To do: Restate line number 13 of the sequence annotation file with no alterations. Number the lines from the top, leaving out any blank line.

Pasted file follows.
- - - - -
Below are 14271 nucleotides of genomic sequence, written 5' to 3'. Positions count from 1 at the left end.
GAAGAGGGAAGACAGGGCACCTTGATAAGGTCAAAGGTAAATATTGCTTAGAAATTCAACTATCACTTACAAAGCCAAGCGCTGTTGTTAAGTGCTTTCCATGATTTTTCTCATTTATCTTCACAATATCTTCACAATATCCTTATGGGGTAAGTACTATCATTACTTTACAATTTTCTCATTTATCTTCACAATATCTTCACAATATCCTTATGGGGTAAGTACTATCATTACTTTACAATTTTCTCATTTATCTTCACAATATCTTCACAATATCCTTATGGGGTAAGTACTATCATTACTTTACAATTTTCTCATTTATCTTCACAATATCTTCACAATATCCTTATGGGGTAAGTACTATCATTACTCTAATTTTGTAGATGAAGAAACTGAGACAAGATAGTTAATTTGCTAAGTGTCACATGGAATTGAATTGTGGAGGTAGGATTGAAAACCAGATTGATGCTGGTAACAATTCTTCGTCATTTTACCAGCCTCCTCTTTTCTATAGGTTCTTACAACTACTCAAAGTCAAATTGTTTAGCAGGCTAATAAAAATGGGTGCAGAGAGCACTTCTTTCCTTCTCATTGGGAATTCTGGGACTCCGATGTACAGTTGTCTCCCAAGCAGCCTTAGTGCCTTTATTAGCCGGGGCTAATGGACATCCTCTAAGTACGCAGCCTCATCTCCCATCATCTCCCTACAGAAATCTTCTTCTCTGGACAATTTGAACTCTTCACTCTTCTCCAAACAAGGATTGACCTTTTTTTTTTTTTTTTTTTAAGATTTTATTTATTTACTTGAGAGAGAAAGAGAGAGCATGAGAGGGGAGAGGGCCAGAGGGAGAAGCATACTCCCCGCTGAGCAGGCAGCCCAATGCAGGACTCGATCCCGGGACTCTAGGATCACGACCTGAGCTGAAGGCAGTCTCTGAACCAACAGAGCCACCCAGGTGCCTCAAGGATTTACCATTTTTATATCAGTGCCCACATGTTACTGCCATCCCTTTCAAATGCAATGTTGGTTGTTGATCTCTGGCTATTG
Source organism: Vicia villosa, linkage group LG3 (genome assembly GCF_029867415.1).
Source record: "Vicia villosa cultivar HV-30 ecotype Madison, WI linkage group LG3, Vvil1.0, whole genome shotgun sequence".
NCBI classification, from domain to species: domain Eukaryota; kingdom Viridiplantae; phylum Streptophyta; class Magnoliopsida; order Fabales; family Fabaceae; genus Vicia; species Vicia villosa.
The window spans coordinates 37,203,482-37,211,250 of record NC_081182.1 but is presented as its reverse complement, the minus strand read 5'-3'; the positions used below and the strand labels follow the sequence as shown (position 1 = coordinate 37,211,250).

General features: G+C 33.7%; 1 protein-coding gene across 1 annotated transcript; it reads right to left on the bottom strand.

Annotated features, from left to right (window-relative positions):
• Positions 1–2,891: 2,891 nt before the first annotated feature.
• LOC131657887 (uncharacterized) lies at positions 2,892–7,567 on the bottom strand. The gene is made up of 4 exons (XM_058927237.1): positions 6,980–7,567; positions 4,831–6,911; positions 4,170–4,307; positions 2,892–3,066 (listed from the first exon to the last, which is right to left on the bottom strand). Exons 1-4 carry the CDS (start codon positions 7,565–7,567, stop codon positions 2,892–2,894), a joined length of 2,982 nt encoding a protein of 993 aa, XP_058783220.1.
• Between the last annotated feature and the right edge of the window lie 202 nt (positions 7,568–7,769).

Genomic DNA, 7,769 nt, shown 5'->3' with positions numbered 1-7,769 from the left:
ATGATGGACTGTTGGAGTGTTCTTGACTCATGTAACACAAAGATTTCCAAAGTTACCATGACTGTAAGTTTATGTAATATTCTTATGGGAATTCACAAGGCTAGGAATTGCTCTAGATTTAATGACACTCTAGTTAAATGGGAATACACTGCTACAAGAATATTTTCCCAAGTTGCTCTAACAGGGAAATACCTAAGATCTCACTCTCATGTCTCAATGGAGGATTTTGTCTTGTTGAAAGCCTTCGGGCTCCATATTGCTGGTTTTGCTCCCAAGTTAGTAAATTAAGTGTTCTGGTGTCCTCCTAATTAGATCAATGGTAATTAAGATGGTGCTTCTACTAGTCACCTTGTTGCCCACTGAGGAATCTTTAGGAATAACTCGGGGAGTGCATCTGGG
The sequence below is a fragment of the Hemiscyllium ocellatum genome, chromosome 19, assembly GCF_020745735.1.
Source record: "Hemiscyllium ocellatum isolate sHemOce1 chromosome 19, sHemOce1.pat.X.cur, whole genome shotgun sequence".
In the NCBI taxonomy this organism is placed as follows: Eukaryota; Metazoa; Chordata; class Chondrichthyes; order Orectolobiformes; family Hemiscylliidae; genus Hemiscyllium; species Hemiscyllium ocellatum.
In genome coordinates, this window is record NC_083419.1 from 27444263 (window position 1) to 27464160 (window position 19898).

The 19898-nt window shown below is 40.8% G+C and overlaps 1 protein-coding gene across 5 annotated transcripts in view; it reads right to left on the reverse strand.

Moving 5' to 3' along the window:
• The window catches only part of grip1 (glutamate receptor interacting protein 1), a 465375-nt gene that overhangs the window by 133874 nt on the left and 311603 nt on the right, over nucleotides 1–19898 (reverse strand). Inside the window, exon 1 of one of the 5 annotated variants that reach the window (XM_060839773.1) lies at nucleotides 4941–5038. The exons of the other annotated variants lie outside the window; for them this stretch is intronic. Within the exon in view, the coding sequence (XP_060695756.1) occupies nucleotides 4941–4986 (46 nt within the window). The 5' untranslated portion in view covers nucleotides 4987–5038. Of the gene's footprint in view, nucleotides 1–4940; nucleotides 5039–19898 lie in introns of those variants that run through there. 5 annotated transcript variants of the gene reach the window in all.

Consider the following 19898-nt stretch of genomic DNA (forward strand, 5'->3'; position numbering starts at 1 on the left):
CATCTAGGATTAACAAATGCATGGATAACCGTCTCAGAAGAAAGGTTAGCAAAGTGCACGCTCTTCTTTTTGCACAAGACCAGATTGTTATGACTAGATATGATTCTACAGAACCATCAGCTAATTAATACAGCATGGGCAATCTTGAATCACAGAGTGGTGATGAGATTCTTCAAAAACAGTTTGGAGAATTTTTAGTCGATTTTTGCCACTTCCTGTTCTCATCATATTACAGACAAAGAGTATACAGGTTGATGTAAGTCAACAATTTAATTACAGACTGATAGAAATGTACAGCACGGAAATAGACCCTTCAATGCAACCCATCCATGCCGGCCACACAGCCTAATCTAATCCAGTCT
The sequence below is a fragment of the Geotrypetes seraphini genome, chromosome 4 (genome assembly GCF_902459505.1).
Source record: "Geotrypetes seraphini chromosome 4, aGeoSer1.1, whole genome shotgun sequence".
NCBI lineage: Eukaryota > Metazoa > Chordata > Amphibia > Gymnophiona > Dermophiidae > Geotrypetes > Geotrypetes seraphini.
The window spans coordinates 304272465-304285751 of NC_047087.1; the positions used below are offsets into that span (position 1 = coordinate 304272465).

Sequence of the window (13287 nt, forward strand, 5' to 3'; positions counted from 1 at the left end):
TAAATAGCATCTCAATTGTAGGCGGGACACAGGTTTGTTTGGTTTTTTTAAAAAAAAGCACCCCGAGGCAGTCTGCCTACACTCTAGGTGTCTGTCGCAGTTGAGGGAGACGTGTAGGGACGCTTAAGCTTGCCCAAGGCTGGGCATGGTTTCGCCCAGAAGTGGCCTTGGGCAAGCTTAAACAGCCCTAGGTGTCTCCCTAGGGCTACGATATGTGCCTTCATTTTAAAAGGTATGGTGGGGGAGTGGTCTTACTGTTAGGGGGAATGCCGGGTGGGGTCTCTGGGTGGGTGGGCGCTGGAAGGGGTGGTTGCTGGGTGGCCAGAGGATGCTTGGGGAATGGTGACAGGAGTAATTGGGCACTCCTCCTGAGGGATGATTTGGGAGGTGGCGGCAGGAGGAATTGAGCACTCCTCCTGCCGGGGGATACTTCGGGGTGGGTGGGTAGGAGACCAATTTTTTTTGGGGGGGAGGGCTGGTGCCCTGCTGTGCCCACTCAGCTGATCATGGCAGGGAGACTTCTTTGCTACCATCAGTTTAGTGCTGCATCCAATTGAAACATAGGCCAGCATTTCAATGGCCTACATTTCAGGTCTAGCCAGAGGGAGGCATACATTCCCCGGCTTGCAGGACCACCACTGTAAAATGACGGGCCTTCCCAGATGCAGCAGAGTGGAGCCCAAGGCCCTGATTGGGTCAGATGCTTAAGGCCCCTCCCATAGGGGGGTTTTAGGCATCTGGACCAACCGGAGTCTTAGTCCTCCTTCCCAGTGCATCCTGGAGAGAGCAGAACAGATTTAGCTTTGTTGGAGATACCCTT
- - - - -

ATGATGGACTGTTGGAGTGTTCTTGACTCATGTAACACAAAGATTTCCAAAGTTACCATGACTGTAAGTTTATGTAATATTCTTATGGGAATTCACAAGGCTAGGAATTGCTCTAGATTTAATGACACTCTAGTTAAATGGGAATACACTGCTACAAGAATATTTTCCCAAGTTGCTCTAACAGGGAAATACCTAAGATCTCACTCTCATGTCTCAATGGAGGATTTTGTCTTGTTGAAAGCCTTCGGGCTCCATATTGCTGGTTTTGCTCCCAAGTTAGTAAATTAAGTGTTCTGGTGTCCTCCTAATTAGATCAATGGTAATTAAGATGGTGCTTCTACTAGTCACCTTGTTGCCCACTGAGGAATCTTTAGGAATAACTCGGGGAGTGCATCTGGG